Item description for ARABIC in 10 minutes a day® with CD-ROM (10 Minutes a Day) by Kristine K. Kershul...
Overview Imagine speaking a new language! This Book / Interactive CD-ROM Series will have you speaking a foreign language in no time. You'll communicate with ease and have those travel experiences you've always dreamed of. The 132-page Books are filled with exercises, Sticky Labels, Flash Cards and other study tools which fit cleverly into your daily routine to make learning enjoyable. The new Interactive CD-ROM brings these 10 minutes a day(R) study tools to your computer so you have more ways to play and have fun with your new language. Soon, you'll be ordering a meal, making new friends and finding your way around town-all in a foreign language. Now you're ready for the trip of a lifetime!
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Est. Packaging Dimensions: Length: 0.25" Width: 8.5" Height: 10.75" Weight: 0.95 lbs.
Release Date Aug 31, 2007
Publisher Bilingual Books, Inc.
Series 10 Minutes A Day
ISBN 1931873003 ISBN13 9781931873000
Availability 0 units.
More About Kristine K. Kershul
Kristine K. Kershul blends her experience as a teacher, world traveler and language scholar to create a playful, innovative way to learn and use a new language. Teacher As an expert linguist, Kristine spent ten years teaching German at universities in the United States and in Europe. World Traveler An adventurous spirit, Kristine has explored more than 100 countries, from Bhutan to Zimbabwe, and almost every exotic locale in between. She understands the problems that all travelers encounter, regardless of which country they are visiting. She knows first-hand how languages can open doors to new adventures, new friends and different cultures. Language Scholar Kristine completed her undergraduate and graduate studies while living in Heidelberg, Germany. She then received a second Master's Degree from the University of California in Santa Barbara and subsequently, did her Doctoral studies in Medieval German Languages and Literature. In addition to German, she also speaks a number of other languages ranging from Arabic to Swahili. A Colorful Background Kristine's fascination for languages began as a child growing up in a tri-lingual household in Oregon, where Croatian, Danish and English were spoken. Kristine's natural gift for languages opened doors outside the academic world. She worked as a bilingual travel guide in Europe and later, as a translator at the U.S. Embassy in Germany. On A Personal Note Kristine's passion for travel, foreign languages and new cultures continues to take her around the world. One never knows where she'll venture to next - Namibia, Laos or Guyana. Kristine is a licensed pilot, a certified diver and an avid downhill skier. She enjoys competitive horseback riding and playing the piano. She makes her home in both Seattle, Washington and in Cape Town, South Africa.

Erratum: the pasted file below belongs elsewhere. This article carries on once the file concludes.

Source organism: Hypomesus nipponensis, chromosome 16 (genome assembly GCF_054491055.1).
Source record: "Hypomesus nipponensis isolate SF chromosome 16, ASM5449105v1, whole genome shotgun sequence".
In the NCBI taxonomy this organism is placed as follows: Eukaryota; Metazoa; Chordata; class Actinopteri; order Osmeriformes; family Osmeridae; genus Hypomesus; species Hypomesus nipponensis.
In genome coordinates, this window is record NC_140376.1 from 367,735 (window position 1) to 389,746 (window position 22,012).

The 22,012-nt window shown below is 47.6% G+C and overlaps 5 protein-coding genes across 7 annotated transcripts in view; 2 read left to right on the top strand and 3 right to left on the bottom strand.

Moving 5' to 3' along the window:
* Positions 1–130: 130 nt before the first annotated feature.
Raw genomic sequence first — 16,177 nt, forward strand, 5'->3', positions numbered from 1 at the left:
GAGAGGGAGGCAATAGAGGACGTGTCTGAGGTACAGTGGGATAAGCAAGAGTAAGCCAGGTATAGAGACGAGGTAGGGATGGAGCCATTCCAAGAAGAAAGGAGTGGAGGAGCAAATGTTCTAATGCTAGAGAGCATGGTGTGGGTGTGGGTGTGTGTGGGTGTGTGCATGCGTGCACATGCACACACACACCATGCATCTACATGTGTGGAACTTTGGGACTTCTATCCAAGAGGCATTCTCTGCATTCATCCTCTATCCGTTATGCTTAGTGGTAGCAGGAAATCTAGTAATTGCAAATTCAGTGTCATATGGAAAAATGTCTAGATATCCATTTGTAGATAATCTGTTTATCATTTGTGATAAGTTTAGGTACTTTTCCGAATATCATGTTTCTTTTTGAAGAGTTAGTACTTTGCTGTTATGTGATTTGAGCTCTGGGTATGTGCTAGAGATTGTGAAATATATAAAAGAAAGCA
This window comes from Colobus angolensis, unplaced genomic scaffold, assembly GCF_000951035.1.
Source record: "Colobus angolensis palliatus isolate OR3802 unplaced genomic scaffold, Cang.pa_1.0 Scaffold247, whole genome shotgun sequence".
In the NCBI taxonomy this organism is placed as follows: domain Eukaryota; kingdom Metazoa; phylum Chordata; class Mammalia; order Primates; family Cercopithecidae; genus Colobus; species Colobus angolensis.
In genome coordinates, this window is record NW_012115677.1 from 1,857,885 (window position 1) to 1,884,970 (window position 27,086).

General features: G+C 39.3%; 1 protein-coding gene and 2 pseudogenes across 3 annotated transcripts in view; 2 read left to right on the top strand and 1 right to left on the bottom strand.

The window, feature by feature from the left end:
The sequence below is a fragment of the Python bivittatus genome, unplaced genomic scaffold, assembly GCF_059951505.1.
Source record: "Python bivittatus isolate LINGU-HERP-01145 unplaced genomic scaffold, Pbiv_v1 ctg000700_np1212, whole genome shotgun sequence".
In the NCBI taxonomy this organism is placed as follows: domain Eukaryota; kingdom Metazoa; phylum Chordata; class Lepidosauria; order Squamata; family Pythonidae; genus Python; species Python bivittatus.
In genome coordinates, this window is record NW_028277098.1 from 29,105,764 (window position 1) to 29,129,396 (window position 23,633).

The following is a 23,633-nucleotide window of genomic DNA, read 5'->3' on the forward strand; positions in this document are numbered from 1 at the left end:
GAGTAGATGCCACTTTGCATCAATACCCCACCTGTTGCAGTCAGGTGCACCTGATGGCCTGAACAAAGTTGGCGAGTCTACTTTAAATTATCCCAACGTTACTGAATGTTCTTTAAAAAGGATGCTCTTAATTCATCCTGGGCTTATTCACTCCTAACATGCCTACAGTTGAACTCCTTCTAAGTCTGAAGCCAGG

Kristine K. Kershul currently resides in Santa Barbara Seattle, in the state of California.
Reviews - What do customers think about ARABIC in 10 minutes a day® with CD-ROM (10 Minutes a Day)?
Arabic in 10 minutes a day Jul 6, 2008
The Kershul method of learning is a great way to learn a new language. I took this method of language learning to help me learn Russian well over twenty years ago and I still remember much of the course curriculum. I would recommend this method of learning as a supplement to actual immersion training for everyone.